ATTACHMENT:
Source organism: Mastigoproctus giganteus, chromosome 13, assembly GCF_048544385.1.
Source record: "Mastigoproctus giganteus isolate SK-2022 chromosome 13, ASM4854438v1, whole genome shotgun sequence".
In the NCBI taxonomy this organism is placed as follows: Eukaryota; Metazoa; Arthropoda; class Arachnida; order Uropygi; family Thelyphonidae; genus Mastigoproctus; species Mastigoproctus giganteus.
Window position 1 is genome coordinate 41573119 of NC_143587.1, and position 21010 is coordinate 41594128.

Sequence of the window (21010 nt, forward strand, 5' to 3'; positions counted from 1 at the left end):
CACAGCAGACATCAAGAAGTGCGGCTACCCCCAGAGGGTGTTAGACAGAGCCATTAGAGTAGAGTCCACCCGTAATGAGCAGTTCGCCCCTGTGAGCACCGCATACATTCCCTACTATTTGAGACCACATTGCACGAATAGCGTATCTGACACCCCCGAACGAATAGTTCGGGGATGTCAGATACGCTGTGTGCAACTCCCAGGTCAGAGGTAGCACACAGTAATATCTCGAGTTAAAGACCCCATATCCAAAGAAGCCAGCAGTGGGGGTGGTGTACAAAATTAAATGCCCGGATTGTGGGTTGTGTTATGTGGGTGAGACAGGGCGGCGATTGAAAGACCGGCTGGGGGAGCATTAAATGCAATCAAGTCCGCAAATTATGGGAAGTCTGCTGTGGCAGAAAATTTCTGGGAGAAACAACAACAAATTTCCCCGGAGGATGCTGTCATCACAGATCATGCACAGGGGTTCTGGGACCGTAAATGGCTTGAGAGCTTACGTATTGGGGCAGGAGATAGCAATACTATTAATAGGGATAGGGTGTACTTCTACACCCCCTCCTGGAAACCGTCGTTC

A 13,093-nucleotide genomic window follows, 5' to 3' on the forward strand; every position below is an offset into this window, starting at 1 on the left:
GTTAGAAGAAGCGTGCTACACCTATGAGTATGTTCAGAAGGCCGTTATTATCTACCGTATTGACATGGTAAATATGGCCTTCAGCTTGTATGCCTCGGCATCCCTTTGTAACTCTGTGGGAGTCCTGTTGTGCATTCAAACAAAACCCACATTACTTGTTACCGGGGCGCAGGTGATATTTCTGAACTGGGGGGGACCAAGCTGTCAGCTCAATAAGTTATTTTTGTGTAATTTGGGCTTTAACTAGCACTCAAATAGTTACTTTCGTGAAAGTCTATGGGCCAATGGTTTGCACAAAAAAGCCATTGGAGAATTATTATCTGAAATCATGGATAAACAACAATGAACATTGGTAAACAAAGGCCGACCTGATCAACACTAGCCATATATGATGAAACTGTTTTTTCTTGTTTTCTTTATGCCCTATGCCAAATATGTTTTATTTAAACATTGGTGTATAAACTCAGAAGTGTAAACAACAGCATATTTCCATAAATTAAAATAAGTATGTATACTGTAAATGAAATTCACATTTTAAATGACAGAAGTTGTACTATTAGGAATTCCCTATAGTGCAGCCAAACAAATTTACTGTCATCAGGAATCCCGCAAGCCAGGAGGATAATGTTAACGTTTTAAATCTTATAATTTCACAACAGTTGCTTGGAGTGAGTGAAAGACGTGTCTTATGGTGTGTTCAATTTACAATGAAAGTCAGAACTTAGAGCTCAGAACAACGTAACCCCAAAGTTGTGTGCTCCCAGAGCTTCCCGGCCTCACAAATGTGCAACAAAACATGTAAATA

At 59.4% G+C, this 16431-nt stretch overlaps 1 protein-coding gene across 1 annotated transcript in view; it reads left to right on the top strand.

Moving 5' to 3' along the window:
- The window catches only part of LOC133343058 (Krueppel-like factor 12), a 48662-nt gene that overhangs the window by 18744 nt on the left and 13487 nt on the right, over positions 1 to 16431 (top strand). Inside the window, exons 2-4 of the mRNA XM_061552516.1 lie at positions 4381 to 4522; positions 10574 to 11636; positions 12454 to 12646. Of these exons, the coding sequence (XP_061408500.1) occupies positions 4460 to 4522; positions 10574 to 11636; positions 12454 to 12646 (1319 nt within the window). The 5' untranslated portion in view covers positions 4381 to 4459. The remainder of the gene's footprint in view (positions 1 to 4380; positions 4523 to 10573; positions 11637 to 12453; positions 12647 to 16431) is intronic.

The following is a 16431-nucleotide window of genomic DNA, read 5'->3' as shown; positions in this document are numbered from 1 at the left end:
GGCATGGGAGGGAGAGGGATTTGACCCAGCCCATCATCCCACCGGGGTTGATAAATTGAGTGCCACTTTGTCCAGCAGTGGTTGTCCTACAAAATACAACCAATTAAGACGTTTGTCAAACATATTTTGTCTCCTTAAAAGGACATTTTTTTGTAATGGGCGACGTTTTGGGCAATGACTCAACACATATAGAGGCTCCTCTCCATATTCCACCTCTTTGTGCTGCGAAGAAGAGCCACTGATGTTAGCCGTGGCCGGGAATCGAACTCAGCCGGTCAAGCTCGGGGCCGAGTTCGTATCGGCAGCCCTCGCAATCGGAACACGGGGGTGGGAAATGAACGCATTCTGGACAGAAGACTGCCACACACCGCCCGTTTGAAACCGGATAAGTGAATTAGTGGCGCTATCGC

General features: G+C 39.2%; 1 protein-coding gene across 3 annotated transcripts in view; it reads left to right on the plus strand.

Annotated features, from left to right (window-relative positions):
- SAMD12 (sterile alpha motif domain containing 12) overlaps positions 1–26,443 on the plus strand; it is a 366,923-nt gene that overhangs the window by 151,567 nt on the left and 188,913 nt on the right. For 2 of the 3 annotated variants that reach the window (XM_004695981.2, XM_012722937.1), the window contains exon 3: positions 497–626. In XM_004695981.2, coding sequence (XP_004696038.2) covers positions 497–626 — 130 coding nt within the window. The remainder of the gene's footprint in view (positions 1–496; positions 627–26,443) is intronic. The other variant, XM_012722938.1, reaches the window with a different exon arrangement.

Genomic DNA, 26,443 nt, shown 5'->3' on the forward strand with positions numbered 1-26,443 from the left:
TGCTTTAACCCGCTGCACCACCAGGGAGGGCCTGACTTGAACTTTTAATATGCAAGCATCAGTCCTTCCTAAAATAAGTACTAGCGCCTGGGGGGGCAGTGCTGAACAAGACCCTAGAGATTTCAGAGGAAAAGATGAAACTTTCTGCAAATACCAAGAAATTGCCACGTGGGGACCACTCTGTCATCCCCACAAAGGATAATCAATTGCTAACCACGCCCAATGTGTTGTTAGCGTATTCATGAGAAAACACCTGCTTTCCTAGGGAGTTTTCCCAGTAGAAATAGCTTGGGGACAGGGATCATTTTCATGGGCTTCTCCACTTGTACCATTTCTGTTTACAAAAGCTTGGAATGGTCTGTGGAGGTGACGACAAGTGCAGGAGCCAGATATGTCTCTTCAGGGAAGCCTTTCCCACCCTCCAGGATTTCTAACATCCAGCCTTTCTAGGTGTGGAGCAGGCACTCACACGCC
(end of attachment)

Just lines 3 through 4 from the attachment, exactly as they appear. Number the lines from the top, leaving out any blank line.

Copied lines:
In the NCBI taxonomy this organism is placed as follows: Eukaryota; Metazoa; Arthropoda; class Arachnida; order Uropygi; family Thelyphonidae; genus Mastigoproctus; species Mastigoproctus giganteus.
Window position 1 is genome coordinate 41573119 of NC_143587.1, and position 21010 is coordinate 41594128.